Working Canadians have reason to celebrate after the February Labour Report from Statistics Canada dropped last week. With an increase of available jobs and an increase of overall hours worked by Canadians — Canadian workers have more opportunity and availability than they’ve had since the pandemic started. However, that also means there’s a major decrease in available talent. and the labour market is squeezed tighter than ever.
The Canadian unemployment rate dropped a full percentage point from 6.5 per cent in January to 5.5 per cent in February. Meanwhile, the employment rate for the core working-age population (25 to 54 years) reached a new record high for women and increased to the highest level it’s been since November 1981 for men.
At the same time, employment rates are hitting historical highs for most demographics — including Indigenous Canadians, visible minorities, and youth.
However, older Canadians continue to see stagnation in their employment rate.
For Canadians who are 55 and older, employment gains in February were entirely in part-time work. While February saw employment growth for older women — nearing its pre-pandemic level for the first time since March 2021 — the overall employment rate for this group remains 1.1 per cent lower than before the pandemic despite the population growth of this demographic.
Older Canadians continue to lack opportunities to jump into the workforce at the same pace as other demographics. This is a missed opportunity for employers looking for employees who can hit the ground running, have little interest in climbing the corporate ladder, and are traditionally very loyal. Whether it’s a contract or part-time hours, the 55 and older crowd are the fastest-growing segments in Canada. To dismiss or overlook these candidates’ potential is ignoring a large section of the available workforce. Older candidates make great roles models and contribute to a robust and diverse work community.
With the relaxation of pandemic-related restrictions across the country, it’s no surprise to see major employment gains in the most-affected sectors – retail, accommodation, food services, and information, culture and recreation. These are also often the most dependent on a living minimum wage.
One of those changes is increasing wages to keep up with steadily rising inflation. According to Statistics Canada, average hourly wages have been on an upward trend on a year-over-year basis since last fall with February seeing a 3.1 per cent increase, up to $0.92/hour compared to February 2021, this past month.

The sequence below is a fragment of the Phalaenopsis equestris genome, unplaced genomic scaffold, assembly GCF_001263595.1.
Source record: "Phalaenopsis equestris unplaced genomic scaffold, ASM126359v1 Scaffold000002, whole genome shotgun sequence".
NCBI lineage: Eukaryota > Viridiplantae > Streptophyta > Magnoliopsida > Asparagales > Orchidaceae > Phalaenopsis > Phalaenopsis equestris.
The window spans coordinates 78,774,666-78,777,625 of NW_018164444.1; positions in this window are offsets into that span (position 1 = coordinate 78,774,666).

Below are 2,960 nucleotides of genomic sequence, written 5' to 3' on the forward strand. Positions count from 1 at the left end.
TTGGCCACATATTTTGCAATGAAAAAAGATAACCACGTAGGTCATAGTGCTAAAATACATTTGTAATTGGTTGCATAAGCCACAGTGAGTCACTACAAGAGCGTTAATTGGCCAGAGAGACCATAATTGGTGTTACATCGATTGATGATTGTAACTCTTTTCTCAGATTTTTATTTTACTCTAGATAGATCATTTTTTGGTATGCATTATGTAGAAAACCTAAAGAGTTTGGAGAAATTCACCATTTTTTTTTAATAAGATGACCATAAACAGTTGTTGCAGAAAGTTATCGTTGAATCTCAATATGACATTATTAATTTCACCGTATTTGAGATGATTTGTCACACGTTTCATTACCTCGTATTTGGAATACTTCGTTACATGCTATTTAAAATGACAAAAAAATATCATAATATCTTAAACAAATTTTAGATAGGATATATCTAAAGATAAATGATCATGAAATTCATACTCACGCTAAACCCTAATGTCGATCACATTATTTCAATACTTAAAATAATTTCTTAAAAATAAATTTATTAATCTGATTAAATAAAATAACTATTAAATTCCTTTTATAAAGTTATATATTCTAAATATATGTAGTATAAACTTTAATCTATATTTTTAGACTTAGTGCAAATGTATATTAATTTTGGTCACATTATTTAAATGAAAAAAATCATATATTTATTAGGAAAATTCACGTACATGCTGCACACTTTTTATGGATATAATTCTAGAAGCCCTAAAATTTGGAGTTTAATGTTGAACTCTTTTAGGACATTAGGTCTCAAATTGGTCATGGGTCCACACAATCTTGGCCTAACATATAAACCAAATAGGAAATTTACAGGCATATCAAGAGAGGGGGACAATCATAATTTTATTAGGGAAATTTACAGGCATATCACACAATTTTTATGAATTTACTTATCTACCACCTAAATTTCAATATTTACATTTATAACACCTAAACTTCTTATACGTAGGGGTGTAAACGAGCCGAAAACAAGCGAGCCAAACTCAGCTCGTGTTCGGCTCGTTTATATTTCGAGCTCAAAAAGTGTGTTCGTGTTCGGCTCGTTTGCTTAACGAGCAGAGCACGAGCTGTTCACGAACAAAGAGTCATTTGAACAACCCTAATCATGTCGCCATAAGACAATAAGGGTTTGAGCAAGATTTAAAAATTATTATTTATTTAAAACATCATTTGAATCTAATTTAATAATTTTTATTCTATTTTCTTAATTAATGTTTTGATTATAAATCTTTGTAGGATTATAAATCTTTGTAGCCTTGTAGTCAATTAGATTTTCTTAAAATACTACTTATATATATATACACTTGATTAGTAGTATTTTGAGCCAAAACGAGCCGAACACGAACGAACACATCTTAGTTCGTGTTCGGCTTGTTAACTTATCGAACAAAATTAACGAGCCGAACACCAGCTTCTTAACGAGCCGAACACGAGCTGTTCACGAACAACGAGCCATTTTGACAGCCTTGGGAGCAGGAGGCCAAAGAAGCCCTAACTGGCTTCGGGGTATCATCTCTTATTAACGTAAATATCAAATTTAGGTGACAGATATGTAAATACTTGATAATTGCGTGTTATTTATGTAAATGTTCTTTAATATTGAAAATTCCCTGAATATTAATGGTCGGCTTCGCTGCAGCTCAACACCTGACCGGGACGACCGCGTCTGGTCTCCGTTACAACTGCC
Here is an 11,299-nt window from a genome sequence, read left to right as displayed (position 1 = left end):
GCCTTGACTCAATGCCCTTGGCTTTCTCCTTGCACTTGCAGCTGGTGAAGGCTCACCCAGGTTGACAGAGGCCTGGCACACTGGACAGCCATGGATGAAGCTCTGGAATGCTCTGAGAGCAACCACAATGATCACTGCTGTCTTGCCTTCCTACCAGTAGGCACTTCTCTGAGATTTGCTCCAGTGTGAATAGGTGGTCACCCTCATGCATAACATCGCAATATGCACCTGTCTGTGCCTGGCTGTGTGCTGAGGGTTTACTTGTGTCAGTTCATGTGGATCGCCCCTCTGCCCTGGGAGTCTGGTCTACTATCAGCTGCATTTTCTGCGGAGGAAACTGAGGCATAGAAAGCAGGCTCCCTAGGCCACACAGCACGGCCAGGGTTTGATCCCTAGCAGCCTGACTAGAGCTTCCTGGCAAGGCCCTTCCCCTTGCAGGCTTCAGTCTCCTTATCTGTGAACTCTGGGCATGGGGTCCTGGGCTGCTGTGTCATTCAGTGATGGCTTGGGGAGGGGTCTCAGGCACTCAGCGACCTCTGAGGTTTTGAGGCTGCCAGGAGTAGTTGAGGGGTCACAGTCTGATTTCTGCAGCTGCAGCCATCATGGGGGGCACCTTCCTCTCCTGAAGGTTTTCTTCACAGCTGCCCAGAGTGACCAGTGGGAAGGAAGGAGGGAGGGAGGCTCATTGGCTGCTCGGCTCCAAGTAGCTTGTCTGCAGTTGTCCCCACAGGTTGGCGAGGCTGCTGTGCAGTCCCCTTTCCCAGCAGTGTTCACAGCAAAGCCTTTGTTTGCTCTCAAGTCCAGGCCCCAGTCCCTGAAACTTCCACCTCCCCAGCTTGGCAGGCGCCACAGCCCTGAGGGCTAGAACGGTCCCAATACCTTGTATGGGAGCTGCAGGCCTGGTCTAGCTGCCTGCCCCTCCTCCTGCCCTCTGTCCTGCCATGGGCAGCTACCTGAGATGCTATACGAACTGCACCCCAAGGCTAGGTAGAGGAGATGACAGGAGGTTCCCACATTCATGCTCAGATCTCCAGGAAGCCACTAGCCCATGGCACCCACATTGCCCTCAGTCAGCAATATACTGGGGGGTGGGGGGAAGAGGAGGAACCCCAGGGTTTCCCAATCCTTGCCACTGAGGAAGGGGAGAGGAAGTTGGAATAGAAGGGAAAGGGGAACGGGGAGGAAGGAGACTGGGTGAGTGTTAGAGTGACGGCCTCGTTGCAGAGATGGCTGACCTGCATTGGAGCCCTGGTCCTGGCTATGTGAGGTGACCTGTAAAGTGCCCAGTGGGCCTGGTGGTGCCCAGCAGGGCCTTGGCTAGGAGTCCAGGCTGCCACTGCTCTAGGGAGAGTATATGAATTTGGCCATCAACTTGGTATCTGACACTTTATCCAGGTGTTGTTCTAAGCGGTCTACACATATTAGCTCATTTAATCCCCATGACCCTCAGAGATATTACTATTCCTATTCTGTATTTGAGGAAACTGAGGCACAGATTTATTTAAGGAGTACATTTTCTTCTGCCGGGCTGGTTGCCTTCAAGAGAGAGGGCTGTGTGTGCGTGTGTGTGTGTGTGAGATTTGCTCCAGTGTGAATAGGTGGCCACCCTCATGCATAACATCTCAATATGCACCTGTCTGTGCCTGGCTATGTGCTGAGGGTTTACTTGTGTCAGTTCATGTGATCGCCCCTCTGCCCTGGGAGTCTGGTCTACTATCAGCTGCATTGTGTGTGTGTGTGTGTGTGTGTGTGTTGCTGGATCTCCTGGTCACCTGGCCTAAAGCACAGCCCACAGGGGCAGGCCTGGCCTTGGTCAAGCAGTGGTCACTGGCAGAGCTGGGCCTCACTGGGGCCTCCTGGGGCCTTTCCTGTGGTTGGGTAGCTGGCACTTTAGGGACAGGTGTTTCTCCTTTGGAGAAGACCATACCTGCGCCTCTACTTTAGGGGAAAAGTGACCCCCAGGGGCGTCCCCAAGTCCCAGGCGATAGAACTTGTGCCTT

Although the increase in hourly wages is definitely a trend in the right direction, Statistics Canada points out, “In January 2022, Canadian inflation (as measured by the Consumer Price Index) surpassed 5% for the first time since September 1991, rising 5.1% on a year-over-year basis and up from a 4.8% increase in December 2021.” Basically, we’re getting close but we’re not quite there yet.
While the current employment climate in Canada is feeling pretty tropical for most working Canadians, it’s not quite as balmy for those looking to hire. In order to retain their talent, Canadian companies have needed to make some major changes to their Employee Value Propositions (EVP) to stand out in an overcrowded job market.
Interestingly, Statistics Canada notes there have not been any major fluctuations in either the job-leaver or the job-changing rates. While Canadians have not been impacted by the American “The Great Resignation” it doesn’t mean it isn’t still a possibility looming on the horizon as Canada’s employers start to shift back to the office.
“We have seen less impact of the great resignation or reshuffle than our American neighbours, due in part to most of the workforce who can, are still working from home. Employers who can create an effective hybrid work environment as provinces eliminate masks and capacity restrictions will retain staff,” says Craig Brown, CEO of Agilus Work Solutions. “The uncertainty of inflation, continued supply chain challenges and the situation in Ukraine may impact employees’ eagerness to switch jobs in the near future.”
Statistics Canada suggests employers use a touch of caution should they hope to retain their current employees over the next several months. “As employers implement return-to-office plans, a number of factors might influence their ability to attract and retain employees,” Statistics Canada shares. “Including tightening labour market conditions, with low unemployment and high job vacancies; concerns about consumer prices and affordability; and the desire of some workers to retain the flexibility and quality of employment associated with working from home.”
To read Statistics Canada’s full February Labour Report click here, and click here to download our 2022 Salary Guide and Future of Work survey, with exclusive insights from business leaders across Canada.